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ICC Note:

This article is about some observations from inside the court room at the Lahore High Court for the case of Asia Bibi in Pakistan.

10/26/2014 Pakistan (TNS)– October 16. 10.30am. A court associate in a two-judge Lahore High Court appellate bench calls aloud, “Asia Bibi versus State!” and almost everybody in the small courtroom — more than a dozen lawyers, a few rights activists, and a few clerics — rise from their seats.

The court guard quickly moves outside the courtroom and repeats loudly “Asia Bibi versus State”.

The two sides of the counsels, no less than five on each side, along with associates, take their positions in a group form on the two sides of the rostrum where the two judges — Justice Anwarul Haq and Justice Shahbaz Ali Rizvi — are seated.

Justice Haq, observing the situation, asks: how many are representing this case?

He gets the answer in murmurs.

Those defending Asia Bibi include senior attorney Chaudhry Naeem Shakir, S.K. Chaudhry, and Tahir Khalil Sindhu, who is also a minister in the Punjab cabinet, among others.

Ghulam Mustafa Chaudhry leads the complainant’s side, among others.

In the first 30 minutes, the two judges ask the counsels to recall facts of the case against Asia Bibi. That is, how the incident occurred, whether the procedure of investigation was correct, and some key statements. They then announced tea-break, calling the court again at 11.30am to listen to arguments from both sides.

The LHC appellate bench resumes after 30 minutes. By that time, a few clerics had also entered the court, quietly sitting along the wall, close to the complainant’s counsel. One of them, by looks in his 60s, with white beard and white shalwar kameez, sitting beside the complainant, started reciting darood sharif in a very low voice to “get the blessings of God,” he says.

In the two-hour argument, the judges give ample time to the defence lawyers. They also set aside extra-judicial evidences in the case, carefully listening to the flaws pointed out in the investigations and contradictions in the statements of witnesses.

Senior counsel, Shakir, starts his arguments, saying a Federal Shariat Court judgment — the court which maintained only death sentence under Section 295-C and abolished the previous option of life imprisonment — had equated the blasphemy death sentence with to Hadd which meant that a pious witness was required in such cases. He also raises the point that there is no independent corroboration of the two main witnesses — two sisters — by the prosecution, terming the allegation of blasphemy against Asia based on enmity and prejudice.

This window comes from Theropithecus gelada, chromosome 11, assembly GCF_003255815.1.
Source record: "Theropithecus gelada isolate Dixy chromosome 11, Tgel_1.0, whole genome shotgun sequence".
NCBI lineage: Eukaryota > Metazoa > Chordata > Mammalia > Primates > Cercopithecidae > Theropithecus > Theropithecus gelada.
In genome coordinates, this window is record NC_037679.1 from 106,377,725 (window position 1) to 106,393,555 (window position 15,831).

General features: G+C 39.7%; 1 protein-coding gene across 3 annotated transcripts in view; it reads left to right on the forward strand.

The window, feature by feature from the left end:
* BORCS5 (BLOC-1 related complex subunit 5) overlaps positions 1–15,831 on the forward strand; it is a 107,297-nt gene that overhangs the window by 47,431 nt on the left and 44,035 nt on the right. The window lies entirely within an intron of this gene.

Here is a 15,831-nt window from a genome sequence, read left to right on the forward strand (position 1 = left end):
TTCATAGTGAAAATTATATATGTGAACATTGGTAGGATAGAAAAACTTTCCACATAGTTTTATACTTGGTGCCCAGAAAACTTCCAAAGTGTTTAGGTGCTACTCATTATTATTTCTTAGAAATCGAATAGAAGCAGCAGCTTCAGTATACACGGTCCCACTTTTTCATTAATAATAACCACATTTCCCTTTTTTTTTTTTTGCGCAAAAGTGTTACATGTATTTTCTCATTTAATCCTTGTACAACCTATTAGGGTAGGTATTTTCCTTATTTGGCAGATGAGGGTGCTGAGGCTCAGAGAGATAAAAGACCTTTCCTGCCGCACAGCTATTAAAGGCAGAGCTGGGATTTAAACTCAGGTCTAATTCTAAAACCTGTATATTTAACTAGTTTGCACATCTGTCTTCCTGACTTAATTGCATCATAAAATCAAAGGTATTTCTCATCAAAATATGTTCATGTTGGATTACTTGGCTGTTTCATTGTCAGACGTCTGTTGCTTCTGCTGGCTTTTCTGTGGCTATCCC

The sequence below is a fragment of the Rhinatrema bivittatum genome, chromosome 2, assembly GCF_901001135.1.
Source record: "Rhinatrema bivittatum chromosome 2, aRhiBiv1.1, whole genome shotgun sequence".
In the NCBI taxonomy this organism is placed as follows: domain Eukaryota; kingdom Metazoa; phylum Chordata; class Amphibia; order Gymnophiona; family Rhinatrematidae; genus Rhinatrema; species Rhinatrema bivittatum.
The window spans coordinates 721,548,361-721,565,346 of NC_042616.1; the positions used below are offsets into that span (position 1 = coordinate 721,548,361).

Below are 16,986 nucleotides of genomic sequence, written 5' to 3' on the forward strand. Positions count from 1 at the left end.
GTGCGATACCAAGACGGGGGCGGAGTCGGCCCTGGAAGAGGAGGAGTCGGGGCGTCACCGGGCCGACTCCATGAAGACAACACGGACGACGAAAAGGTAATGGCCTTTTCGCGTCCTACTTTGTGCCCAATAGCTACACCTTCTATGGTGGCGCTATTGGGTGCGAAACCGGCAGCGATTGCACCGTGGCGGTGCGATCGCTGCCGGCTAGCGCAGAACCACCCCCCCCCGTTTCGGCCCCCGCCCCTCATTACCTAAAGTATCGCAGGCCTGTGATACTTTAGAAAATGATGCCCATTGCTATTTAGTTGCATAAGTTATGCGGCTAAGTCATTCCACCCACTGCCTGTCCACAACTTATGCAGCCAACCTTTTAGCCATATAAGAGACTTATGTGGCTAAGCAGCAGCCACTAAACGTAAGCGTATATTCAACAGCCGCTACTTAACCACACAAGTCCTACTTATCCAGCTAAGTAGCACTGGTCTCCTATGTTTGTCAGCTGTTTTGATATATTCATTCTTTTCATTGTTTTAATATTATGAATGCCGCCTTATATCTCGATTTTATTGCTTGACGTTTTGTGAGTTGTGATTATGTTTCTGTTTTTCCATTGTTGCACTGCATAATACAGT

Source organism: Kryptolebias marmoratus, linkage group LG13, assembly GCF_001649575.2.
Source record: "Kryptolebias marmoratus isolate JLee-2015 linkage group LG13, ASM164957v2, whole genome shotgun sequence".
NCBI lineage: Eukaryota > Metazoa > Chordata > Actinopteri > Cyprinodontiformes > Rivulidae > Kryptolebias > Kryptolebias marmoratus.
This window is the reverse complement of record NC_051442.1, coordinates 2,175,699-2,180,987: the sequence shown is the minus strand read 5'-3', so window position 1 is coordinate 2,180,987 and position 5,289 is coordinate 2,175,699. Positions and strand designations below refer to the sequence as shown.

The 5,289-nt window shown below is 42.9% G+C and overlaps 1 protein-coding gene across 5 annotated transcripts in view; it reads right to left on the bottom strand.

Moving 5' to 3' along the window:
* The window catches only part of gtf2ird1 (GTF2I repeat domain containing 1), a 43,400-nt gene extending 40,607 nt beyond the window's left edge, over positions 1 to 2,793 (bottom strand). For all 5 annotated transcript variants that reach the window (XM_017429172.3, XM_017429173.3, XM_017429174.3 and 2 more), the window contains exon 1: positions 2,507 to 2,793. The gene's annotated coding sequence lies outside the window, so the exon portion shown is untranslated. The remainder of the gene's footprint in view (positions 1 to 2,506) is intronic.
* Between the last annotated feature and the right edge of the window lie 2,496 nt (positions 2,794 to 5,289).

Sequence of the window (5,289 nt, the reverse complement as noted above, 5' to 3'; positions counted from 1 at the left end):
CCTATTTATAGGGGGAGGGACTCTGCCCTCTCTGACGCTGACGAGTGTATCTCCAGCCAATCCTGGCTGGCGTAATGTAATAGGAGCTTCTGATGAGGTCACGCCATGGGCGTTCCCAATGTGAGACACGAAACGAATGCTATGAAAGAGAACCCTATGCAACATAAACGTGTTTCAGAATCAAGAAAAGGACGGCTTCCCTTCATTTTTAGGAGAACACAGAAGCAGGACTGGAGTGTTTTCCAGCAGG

The defence lawyer points to the delay in lodging of police case after consultation with local cleric and contradictory statements of witnesses.

The judges repeatedly ask him as to why didn’t the defence counsel cross-examine the two main witnesses at all in the trial court. “There is not even a single question by the defence in trial court to these two sisters who are the key evidence and witnesses to this charge,” Justice Haq says. “There is even no request from the defence side to call for psycho-analysis or psychological examination of the charged person.”

SK Chaudhry, the lawyer in the trial court representing Asia, has little to say in reply to the judge’s questions.

Ashiq Masih, husband of Asia, standing behind his lawyers and quietly listening to the arguments is trying to get a sense of what was going on in the proceedings, mainly in English language. Justice Haq says the bench had adjourned all other cases that day due to the sensitive nature of Asia’s case and urges on the defence counsel to argue more. “We are ready to listen to the arguments till evening and we want to decide it today,” he says.

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